The Crown submits that all of the sentencing principles apply to the facts of the case and invites the court, in the application of these principles, to send a strong message to persons who place themselves in a position similar to the Defendants, premeditating the commission of heinous crimes. There is absolutely no doubt that Justice in this matter requires the incarceration of both Defendants. The Virtual Complainant in addition to the unsightly scares now permanently embossed into his skin, was compelled to seek refugee status in a foreign country. The Crown submits that internationally, further damage is done to the reputation of the entire state of Saint Lucia, on the basis that the receiving state accepted the Virtual Complainant’s account of his circumstances.
 The Crown reminded that the offence of Dangerous Harm carries a maximum penalty of 20 years. They relied on the following cases in providing guidance to the court:-
I. In R v Ali Hamilton SLUCRD2011/0929 the Defendant pled guilty to a single count of Dangerous Harm. On March 2011, the Defendant stabbed one Sea Blaze at a social event in Vieux Fort. The Virtual Complainant was admitted to the St. Jude’s Hospital and underwent two (2) surgeries incurred b the hands of the Defendant. The Defendant was eighteen years at the time of the offence. The court accepted the benchmark of 10 years and deducted 5 years for the early guilty plea. The Defendant was sentenced to 5 years imprisonment.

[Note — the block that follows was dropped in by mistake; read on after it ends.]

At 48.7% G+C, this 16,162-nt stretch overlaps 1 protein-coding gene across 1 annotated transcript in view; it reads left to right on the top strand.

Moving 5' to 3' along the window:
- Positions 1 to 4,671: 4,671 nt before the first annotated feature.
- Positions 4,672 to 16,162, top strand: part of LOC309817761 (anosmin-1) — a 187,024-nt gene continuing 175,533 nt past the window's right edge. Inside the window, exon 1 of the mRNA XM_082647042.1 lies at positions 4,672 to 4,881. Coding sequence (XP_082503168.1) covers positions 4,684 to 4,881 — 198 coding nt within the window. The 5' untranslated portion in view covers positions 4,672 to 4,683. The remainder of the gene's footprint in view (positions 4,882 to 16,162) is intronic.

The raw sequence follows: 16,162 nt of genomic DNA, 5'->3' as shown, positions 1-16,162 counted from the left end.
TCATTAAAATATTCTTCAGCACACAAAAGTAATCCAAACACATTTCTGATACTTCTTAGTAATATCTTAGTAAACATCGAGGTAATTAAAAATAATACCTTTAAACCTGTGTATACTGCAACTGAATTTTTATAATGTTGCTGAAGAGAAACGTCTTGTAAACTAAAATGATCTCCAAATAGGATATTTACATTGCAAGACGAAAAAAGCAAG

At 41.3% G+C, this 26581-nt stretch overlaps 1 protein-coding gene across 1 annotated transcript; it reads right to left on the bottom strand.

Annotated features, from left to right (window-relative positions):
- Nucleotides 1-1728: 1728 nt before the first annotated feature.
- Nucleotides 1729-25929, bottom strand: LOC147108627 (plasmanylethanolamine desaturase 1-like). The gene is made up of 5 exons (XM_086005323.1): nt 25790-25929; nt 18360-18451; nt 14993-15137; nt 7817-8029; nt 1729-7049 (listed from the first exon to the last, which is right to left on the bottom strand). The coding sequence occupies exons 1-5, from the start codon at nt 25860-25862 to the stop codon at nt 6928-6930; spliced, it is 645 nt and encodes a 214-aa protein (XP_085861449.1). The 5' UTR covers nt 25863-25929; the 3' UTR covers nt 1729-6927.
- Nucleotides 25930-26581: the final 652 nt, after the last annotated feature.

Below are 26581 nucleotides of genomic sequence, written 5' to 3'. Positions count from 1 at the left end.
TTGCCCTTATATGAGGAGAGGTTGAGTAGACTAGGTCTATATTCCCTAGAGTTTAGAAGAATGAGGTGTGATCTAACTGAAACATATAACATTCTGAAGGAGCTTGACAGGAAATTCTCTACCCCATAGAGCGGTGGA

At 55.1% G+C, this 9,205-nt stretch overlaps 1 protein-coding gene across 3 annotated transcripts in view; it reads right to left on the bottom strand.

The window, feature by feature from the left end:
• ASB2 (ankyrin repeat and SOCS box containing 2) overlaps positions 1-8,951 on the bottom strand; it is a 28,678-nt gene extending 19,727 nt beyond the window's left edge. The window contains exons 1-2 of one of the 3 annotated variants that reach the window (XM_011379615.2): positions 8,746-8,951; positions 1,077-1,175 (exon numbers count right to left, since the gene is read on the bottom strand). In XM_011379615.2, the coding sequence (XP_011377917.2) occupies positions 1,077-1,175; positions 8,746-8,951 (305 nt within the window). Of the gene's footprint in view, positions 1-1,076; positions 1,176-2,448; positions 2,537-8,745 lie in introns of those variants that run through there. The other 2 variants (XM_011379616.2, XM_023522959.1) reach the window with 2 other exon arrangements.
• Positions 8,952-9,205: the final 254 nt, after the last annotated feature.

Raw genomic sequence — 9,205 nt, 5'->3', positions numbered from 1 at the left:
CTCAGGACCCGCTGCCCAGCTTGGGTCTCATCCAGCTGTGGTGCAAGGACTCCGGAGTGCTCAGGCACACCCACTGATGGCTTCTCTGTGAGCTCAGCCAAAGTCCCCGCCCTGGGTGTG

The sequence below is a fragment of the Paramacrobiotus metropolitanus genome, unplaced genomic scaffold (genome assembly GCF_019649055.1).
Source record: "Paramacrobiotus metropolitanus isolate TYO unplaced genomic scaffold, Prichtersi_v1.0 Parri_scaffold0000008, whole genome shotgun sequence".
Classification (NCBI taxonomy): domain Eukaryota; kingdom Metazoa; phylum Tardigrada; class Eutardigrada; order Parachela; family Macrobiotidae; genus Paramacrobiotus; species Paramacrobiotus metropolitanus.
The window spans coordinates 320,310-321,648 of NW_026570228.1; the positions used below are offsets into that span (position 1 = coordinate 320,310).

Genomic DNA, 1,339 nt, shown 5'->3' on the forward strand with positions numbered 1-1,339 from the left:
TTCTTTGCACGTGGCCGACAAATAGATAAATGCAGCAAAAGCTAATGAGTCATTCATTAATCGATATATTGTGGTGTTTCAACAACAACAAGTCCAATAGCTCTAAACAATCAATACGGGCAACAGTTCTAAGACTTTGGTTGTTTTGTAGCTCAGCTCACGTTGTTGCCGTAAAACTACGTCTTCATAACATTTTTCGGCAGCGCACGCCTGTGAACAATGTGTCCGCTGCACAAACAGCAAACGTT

II. In R v Godwin Modeste GDAHCR2016/0064 the Defendant who was sixty-three years old pled guilty to the offence of Dangerous Harm. The Grenadian Statute carries the same 20 year maximum as Saint Lucia’s Criminal Code for the same offence. The Defendant who was afflicted by mental issues struck the Virtual Complainant several times with a pipe measuring 2 feet 7 inches in length. He was in a mild coma (scale 14 on 15 on the Glasgow Scale). He also suffered from scalp haemaoma cerebral contusions and incoherent speech which lasted a few days. When questioned by police after being arrested the Defendant admitted the crime. Due to his mental disability the starting point was reduced to 8 years imprisonment, 2 years and 8 months were deducted for an early guilty plea and a term of 5 years 4 months was imposed.